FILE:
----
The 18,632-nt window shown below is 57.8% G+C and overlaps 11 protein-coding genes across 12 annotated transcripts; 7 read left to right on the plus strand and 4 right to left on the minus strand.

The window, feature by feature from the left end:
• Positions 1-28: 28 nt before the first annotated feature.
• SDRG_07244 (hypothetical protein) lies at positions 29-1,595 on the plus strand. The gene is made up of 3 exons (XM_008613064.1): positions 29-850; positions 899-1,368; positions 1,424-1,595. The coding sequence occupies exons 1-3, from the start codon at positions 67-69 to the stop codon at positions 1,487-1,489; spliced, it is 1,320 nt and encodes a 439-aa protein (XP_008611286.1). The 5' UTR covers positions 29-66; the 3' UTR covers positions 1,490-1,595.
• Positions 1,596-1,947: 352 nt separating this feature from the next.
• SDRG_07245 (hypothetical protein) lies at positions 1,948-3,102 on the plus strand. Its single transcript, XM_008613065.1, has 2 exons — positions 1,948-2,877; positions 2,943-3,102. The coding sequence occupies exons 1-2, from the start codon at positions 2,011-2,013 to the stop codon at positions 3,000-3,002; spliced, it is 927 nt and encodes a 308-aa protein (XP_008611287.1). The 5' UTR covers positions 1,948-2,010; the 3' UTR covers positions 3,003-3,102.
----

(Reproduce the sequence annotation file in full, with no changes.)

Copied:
The 18,632-nt window shown below is 57.8% G+C and overlaps 11 protein-coding genes across 12 annotated transcripts; 7 read left to right on the plus strand and 4 right to left on the minus strand.

The window, feature by feature from the left end:
• Positions 1-28: 28 nt before the first annotated feature.
• SDRG_07244 (hypothetical protein) lies at positions 29-1,595 on the plus strand. The gene is made up of 3 exons (XM_008613064.1): positions 29-850; positions 899-1,368; positions 1,424-1,595. The coding sequence occupies exons 1-3, from the start codon at positions 67-69 to the stop codon at positions 1,487-1,489; spliced, it is 1,320 nt and encodes a 439-aa protein (XP_008611286.1). The 5' UTR covers positions 29-66; the 3' UTR covers positions 1,490-1,595.
• Positions 1,596-1,947: 352 nt separating this feature from the next.
• SDRG_07245 (hypothetical protein) lies at positions 1,948-3,102 on the plus strand. Its single transcript, XM_008613065.1, has 2 exons — positions 1,948-2,877; positions 2,943-3,102. The coding sequence occupies exons 1-2, from the start codon at positions 2,011-2,013 to the stop codon at positions 3,000-3,002; spliced, it is 927 nt and encodes a 308-aa protein (XP_008611287.1). The 5' UTR covers positions 1,948-2,010; the 3' UTR covers positions 3,003-3,102.